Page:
What about plastic? What about using PVC? So PVC isn’t a bad option at all. You can get it four inch, you can get it six inch, it can satisfy a lot of your dust collection needs. What do we already know that we’ve got to take into account? What about this whole grounding thing? If you use plastic pipe you’re going to have to add grounding to it, which is commonly done by just having a wire lying inside the pipe, that’s then subsequently grounded. That’ll ground the static charge. One of the things I want to point out is, not all PVC fittings lend themselves to dust collection. You might very well say well okay, I’ve got a four inch pipe on the ceiling, then a 4 inch drop. The problem with this is, think of dust coming into the system like cars getting on the freeway. In this case, the cars coming in and has to make a sharp turn. That’s not very efficient. In this case the cars coming in on an on ramp, and can easily merge with the existing traffic. This is what you want. You want merge, not a turn from a stop sign. So using some of the standard PVC fittings is going to limit your efficiency, because you don’t have the gentle onboarding that you get from dust collection fittings. If you do go with PVC, you don’t have to worry about gluing everything together. You can simply screw it together. There is enough friction on those joints so you can screw it together. The benefit to that is, if you ever do get a clog in the system, all you have to do is take out the sheet metal screws, open it up, get the clog out, put it back and you’re back in business again.


Now let’s go back and revisit our HVAC a little bit. You’re probably going to need elbows. As a general rule of thumb you want the radius of this elbow to be twice the diameter of the pipe, so a four inch pipe should have an eight inch radius. We can work around this by joining two elbows that have been formed at forty five degrees. So net we get a 90 degree transition. But look at how much larger we’ve made the radius. So that’s what we need to do in order to make sure that that air keeps moving, and keeps moving efficiently. Now if you go this route, one of the things we don’t have here is a good airtight system because by the nature of the way these babies work we spin them to adjust the angle. I would go back and caulk each of these seams after you’ve got them formed correctly, to make sure that each of those seams correctly sealed. Now while we’ve got this at a 45, let’s go back and look at our main inlet because there’s another thing to consider. A much better move is a 45 out of this, a piece of pipe, a 45 over to get to the horizontal. That’s a smoother transition, again it’s going to keep all your dust flowing better and give you better efficiency in the system.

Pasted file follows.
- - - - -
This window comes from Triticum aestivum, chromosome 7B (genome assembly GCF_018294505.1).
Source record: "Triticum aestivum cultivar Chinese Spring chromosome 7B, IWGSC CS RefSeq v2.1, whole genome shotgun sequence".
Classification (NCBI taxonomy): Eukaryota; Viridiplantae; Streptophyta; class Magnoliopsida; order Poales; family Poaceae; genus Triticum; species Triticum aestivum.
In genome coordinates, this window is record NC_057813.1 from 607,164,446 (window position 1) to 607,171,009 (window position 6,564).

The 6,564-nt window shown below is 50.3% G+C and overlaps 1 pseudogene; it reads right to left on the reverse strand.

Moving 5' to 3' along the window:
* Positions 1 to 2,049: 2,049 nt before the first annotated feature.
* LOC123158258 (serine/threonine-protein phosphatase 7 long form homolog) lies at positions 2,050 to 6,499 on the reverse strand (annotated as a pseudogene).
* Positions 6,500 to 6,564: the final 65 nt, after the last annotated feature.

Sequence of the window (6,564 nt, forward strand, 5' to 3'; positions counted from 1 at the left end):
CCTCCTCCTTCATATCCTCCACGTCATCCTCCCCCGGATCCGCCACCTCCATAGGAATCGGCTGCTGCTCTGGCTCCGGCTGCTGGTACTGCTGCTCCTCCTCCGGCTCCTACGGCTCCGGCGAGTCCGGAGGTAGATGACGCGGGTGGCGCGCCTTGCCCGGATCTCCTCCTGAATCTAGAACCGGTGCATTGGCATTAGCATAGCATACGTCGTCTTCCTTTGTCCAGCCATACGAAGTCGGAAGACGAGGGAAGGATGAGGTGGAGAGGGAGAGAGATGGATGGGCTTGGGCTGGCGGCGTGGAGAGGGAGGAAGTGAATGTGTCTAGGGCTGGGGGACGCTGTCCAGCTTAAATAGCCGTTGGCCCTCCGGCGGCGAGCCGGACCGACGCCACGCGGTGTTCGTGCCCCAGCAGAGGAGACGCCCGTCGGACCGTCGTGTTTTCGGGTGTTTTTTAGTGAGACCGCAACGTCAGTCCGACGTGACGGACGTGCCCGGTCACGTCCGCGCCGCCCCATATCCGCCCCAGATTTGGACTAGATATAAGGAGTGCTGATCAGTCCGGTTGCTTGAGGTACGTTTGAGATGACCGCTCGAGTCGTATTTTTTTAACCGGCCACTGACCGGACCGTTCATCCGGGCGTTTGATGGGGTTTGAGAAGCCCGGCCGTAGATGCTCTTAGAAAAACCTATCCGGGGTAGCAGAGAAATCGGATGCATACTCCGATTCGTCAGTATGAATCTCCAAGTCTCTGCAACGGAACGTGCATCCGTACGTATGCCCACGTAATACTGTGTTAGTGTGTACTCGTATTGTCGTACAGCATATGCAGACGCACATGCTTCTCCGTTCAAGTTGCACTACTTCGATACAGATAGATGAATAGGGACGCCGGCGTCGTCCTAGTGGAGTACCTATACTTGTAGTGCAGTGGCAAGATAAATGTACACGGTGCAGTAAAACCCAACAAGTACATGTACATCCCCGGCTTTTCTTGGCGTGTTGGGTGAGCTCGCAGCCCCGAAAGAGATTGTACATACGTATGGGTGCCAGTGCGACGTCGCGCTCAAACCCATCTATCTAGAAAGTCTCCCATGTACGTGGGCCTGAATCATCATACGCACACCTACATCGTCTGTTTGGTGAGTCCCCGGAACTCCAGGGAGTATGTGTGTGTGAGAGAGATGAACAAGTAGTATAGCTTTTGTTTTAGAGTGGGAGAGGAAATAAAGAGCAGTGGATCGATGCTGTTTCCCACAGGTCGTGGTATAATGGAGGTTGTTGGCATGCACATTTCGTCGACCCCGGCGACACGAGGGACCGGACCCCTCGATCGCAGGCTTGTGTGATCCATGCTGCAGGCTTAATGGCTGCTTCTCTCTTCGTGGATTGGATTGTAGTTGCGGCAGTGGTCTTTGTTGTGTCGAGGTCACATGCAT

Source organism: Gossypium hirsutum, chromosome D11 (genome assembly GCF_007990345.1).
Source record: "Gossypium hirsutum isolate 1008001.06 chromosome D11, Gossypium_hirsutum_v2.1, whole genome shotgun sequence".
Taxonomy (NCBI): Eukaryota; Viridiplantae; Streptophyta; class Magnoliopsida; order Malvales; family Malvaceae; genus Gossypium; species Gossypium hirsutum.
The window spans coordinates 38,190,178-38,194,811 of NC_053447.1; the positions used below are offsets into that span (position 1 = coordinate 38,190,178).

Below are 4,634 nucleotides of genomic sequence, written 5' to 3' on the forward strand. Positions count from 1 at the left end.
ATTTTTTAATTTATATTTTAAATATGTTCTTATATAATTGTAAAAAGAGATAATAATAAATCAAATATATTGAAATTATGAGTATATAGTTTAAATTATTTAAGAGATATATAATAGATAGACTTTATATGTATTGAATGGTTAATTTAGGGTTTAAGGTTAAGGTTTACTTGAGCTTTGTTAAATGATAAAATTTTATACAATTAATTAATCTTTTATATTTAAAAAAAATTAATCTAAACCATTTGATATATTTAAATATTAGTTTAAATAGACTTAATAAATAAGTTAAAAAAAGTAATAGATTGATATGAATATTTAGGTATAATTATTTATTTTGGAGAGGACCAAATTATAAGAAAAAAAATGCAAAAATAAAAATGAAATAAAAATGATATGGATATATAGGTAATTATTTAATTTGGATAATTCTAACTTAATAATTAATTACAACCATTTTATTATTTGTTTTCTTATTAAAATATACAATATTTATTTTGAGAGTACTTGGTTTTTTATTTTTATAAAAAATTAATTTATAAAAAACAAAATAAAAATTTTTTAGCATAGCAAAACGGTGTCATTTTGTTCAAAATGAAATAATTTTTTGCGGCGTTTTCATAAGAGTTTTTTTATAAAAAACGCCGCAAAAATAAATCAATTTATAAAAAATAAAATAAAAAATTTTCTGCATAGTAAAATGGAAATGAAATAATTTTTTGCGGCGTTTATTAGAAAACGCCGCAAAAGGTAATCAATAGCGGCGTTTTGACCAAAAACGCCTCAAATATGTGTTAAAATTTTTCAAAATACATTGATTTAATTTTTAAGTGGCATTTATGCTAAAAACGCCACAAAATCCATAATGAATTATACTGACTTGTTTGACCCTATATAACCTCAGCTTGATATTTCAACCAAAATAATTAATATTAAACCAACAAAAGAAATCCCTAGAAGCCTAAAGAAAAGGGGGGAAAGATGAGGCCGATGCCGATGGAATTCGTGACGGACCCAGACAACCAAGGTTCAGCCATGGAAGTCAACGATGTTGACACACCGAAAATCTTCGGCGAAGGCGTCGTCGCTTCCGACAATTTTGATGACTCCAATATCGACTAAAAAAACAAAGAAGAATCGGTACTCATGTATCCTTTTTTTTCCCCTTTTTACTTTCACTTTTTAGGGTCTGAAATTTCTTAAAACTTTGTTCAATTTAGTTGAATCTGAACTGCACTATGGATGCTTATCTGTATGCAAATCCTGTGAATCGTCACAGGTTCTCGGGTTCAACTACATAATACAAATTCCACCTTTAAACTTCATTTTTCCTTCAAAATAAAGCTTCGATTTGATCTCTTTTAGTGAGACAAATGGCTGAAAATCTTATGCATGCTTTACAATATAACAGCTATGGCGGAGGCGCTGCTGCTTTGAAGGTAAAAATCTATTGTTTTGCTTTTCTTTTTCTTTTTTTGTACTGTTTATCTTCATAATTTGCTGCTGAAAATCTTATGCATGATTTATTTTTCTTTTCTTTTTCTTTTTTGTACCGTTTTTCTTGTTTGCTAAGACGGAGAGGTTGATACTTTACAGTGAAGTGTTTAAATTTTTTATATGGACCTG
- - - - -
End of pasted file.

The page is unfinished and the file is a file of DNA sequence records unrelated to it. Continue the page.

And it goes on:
Similarly then, let’s keep talking about our HVC components. Should we use this one or not?  You already know the answer to this. Is this a right turn or a left turn, or is it a freeway entrance? So a standard T from HVAC systems isn’t something we should use for dust collection. Again we want to provide that on ramp type setup. When you’re stepping down, make sure that your fittings funnel down, as opposed to having a distinct step. That is a much better transition. We want to have an angled transition in between, not a sharp step. With the HVAC components, like I said, be sure that you caulk the seams on those elbows when you’re done. You can use silicone caulk. They do make specific ductwork sealant that’s readily available from a home center, so that you can make sure you’re good and airtight on these parts. Keep those tips in mind so that once you’ve got a good dust collector in your shop, you get an optimal performance out of it at the tools, and making sure you’re getting all the dust collection that you need. And you should get based on the performance of the machine.